Reflections on the Forum for World Education

By Andreas Schleicher

Director, Directorate of Education and Skills

On 3-4 December, the Forum for World Education brought together over 300 young people, business leaders and educators at the OECD headquarters in Paris to reimagine education. It is an urgent agenda. For those with the right skills, digitalisation and globalisation have been liberating and exciting; but for those who are insufficiently prepared, they often mean vulnerable and insecure work, and life with few prospects. Our economies have shifted towards regional hubs of production that are linked together by global chains of information and goods, but that are concentrated where comparative advantage can be built and renewed. This makes the distribution of skills and wealth crucial, and that’s intimately tied to the distribution of education opportunity. Beyond that, we live in a world in which the kind of things that are easy to teach and test have also become easy to digitise and automate. The industrial age taught us how to educate second-class robots – people who are good at repeating what we tell them. In this age of accelerations, we need to think much harder about what makes us human and how we complement, not substitute, the artificial intelligence we have created in our computers.

Putting learners at the centre

The biggest risk to schooling today isn’t its inefficiency, but that our way of schooling is losing its purpose and relevance. When fast gets really fast, being slower to adapt makes education systems really slow and disoriented. It is so much easier to educate children for our past than for their future. As Jack Ma, co-founder and former executive chairman of Alibaba Group, said in his opening address, we have been working so hard on trying to feed everyone, making sure everyone can go to school, that we almost forgot to think about what to feed learners in school.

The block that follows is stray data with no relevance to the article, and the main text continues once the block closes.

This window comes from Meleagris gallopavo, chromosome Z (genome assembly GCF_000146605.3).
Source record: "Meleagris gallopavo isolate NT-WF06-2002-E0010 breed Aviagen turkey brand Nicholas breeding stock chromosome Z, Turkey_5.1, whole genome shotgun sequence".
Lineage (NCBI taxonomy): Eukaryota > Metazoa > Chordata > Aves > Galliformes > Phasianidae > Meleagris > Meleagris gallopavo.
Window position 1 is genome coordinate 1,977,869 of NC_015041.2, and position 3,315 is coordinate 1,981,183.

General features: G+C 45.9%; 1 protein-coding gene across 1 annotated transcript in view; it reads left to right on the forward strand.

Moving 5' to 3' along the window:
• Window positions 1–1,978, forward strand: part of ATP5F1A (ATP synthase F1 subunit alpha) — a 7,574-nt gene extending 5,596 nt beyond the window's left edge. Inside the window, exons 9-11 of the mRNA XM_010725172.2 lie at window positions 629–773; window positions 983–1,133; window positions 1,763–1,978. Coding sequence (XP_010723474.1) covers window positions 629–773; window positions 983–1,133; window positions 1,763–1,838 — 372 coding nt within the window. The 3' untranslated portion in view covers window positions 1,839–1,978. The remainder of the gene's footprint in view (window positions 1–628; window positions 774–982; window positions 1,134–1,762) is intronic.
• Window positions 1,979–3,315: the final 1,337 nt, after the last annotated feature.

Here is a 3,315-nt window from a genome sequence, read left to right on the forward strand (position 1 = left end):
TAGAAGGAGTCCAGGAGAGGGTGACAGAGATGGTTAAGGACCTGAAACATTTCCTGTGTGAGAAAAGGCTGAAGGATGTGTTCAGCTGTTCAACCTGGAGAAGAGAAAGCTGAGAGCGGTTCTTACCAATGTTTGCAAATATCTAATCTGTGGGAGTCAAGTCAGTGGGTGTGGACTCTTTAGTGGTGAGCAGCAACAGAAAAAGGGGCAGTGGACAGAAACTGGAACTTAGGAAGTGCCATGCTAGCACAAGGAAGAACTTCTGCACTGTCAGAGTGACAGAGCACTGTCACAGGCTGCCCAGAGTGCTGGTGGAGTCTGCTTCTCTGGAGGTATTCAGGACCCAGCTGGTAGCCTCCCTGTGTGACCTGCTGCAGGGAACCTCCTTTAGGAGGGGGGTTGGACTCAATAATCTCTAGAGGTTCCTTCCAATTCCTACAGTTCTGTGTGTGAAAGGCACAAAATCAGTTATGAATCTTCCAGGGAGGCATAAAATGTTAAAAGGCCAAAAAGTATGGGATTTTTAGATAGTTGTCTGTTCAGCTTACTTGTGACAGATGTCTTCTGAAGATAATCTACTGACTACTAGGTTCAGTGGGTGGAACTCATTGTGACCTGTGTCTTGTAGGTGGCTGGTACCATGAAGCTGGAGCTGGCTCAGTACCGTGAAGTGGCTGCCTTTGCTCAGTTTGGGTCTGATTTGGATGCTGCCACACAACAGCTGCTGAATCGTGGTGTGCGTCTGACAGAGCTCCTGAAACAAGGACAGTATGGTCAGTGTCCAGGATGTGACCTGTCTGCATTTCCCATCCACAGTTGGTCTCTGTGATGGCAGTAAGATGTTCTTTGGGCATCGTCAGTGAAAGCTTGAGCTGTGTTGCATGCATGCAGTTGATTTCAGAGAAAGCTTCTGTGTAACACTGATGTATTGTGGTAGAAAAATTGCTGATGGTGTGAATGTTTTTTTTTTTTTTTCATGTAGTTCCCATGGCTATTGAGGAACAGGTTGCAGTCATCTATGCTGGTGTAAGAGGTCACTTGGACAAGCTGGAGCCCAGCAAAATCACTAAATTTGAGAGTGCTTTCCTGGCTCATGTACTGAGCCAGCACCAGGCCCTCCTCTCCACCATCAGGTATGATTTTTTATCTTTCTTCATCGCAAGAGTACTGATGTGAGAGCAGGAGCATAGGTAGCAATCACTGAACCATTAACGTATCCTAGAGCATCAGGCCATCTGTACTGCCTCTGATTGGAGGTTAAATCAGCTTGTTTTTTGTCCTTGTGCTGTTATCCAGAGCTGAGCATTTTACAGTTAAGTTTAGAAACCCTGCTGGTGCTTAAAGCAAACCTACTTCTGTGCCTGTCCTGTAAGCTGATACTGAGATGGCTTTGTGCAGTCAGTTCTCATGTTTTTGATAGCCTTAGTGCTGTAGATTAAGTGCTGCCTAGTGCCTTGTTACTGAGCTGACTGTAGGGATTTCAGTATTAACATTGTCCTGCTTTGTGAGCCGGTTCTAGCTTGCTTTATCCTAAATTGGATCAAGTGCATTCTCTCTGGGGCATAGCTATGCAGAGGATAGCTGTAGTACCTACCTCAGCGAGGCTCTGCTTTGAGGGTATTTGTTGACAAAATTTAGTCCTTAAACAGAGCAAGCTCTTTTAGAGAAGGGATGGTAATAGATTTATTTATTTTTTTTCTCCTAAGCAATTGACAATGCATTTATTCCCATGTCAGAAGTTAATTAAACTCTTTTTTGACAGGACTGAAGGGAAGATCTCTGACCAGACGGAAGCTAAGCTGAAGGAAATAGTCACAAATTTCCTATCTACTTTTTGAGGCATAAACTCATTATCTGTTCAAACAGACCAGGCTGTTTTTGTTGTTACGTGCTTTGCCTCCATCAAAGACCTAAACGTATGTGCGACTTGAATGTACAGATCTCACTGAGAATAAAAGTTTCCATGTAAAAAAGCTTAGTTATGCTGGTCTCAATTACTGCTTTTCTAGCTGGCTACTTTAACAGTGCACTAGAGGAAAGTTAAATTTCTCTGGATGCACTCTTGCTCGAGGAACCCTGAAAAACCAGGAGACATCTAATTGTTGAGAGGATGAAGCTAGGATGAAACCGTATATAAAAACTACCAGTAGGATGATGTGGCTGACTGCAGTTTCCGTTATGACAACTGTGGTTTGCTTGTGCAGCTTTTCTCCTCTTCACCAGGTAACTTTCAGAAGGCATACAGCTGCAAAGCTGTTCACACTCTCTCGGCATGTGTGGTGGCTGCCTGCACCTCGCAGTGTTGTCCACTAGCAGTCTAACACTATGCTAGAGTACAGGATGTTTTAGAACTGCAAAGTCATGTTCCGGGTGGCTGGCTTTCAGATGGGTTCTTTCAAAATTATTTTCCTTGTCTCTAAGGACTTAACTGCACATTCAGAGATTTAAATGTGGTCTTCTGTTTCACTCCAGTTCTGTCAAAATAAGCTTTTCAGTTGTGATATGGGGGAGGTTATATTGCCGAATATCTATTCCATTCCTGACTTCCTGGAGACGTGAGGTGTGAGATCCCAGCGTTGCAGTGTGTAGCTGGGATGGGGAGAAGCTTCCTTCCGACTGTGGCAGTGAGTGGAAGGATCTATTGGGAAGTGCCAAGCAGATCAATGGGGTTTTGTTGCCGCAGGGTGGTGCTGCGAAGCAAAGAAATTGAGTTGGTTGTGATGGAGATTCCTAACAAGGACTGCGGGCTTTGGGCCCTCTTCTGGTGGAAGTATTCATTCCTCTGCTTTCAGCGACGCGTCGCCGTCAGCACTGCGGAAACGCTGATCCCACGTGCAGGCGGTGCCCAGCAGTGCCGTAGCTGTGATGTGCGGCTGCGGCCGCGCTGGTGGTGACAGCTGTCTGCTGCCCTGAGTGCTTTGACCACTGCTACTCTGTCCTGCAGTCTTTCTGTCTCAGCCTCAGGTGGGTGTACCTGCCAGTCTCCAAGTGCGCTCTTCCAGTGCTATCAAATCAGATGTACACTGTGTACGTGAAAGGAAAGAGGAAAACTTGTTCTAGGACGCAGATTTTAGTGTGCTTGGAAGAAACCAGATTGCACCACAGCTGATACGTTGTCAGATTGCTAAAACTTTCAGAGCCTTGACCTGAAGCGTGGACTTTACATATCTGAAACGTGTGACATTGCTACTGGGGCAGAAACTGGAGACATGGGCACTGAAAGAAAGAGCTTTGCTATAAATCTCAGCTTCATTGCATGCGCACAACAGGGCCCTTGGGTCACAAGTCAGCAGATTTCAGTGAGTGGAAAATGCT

The most important takeaway from the Forum for me was this: Wherever we bring young leaders into a discussion on the future of education, it’s actually not that difficult to reach agreement on what people should learn and how people should learn to be ready for the future. In their discussion with business leaders, young learners had clear ideas about what knowledge, skills, attitudes and values were most important, and how they were learning these best. Tiril Rahn, Jack Adeney and Rawan Dareer, graduates from New York University in Abu Dhabi, brought these points out very well. And WorldSkills champions Pearl So, Ricardo Vivian, Gary Condon and Anna Prokopenia added that academic institutions provide just one way of learning, and that some of the most important skills are developed at work.

The most central point was that education is no longer just about teaching people something, but about helping them develop a reliable compass and the tools to navigate through an increasingly complex and volatile world. Education is about identity, it’s about agency and it’s about purpose. Success in education is about building curiosity – opening minds; it’s about compassion – opening hearts; and it’s about courage – mobilising our cognitive, social and emotional resources to take responsibility. And that’s also going to be our best weapon against the biggest threats of our times: ignorance – the closed mind; hate – the closed heart; and fear – the enemy of agency.